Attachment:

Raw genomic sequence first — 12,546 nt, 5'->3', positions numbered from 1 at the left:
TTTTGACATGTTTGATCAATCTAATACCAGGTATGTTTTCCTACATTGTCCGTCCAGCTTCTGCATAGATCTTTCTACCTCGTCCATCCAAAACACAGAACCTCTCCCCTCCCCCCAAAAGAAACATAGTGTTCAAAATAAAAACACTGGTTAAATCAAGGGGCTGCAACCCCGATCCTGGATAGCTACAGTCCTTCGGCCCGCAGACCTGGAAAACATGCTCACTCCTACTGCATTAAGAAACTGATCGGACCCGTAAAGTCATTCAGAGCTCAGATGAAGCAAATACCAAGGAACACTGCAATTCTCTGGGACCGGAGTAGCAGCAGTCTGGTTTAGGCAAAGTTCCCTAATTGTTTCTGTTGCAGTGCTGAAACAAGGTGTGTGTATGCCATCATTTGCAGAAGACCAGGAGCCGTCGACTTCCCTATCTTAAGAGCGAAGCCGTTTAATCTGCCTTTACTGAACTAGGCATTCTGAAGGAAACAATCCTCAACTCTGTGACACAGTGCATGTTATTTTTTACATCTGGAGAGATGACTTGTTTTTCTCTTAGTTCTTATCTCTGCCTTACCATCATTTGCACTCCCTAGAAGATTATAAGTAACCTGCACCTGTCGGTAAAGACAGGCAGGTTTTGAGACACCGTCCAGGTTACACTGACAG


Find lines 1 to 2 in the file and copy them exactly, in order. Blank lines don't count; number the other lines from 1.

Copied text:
Raw genomic sequence first — 12,546 nt, 5'->3', positions numbered from 1 at the left:
TTTTGACATGTTTGATCAATCTAATACCAGGTATGTTTTCCTACATTGTCCGTCCAGCTTCTGCATAGATCTTTCTACCTCGTCCATCCAAAACACAGAACCTCTCCCCTCCCCCCAAAAGAAACATAGTGTTCAAAATAAAAACACTGGTTAAATCAAGGGGCTGCAACCCCGATCCTGGATAGCTACAGTCCTTCGGCCCGCAGACCTGGAAAACATGCTCACTCCTACTGCATTAAGAAACTGATCGGACCCGTAAAGTCATTCAGAGCTCAGATGAAGCAAATACCAAGGAACACTGCAATTCTCTGGGACCGGAGTAGCAGCAGTCTGGTTTAGGCAAAGTTCCCTAATTGTTTCTGTTGCAGTGCTGAAACAAGGTGTGTGTATGCCATCATTTGCAGAAGACCAGGAGCCGTCGACTTCCCTATCTTAAGAGCGAAGCCGTTTAATCTGCCTTTACTGAACTAGGCATTCTGAAGGAAACAATCCTCAACTCTGTGACACAGTGCATGTTATTTTTTACATCTGGAGAGATGACTTGTTTTTCTCTTAGTTCTTATCTCTGCCTTACCATCATTTGCACTCCCTAGAAGATTATAAGTAACCTGCACCTGTCGGTAAAGACAGGCAGGTTTTGAGACACCGTCCAGGTTACACTGACAG